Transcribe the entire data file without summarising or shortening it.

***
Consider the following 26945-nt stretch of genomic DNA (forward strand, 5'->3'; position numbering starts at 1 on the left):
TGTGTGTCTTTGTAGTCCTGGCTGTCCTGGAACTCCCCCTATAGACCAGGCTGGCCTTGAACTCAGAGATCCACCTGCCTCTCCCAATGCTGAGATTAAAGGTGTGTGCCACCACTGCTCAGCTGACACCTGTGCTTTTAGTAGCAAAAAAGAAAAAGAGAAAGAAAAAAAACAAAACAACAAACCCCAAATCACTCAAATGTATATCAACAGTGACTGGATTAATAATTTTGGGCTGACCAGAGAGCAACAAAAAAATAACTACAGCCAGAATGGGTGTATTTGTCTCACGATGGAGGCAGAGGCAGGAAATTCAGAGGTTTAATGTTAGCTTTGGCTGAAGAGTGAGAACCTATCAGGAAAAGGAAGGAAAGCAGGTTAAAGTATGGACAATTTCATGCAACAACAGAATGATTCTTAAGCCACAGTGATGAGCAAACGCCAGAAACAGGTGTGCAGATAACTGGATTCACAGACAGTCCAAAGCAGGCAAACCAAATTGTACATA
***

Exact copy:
Consider the following 26945-nt stretch of genomic DNA (forward strand, 5'->3'; position numbering starts at 1 on the left):
TGTGTGTCTTTGTAGTCCTGGCTGTCCTGGAACTCCCCCTATAGACCAGGCTGGCCTTGAACTCAGAGATCCACCTGCCTCTCCCAATGCTGAGATTAAAGGTGTGTGCCACCACTGCTCAGCTGACACCTGTGCTTTTAGTAGCAAAAAAGAAAAAGAGAAAGAAAAAAAACAAAACAACAAACCCCAAATCACTCAAATGTATATCAACAGTGACTGGATTAATAATTTTGGGCTGACCAGAGAGCAACAAAAAAATAACTACAGCCAGAATGGGTGTATTTGTCTCACGATGGAGGCAGAGGCAGGAAATTCAGAGGTTTAATGTTAGCTTTGGCTGAAGAGTGAGAACCTATCAGGAAAAGGAAGGAAAGCAGGTTAAAGTATGGACAATTTCATGCAACAACAGAATGATTCTTAAGCCACAGTGATGAGCAAACGCCAGAAACAGGTGTGCAGATAACTGGATTCACAGACAGTCCAAAGCAGGCAAACCAAATTGTACATA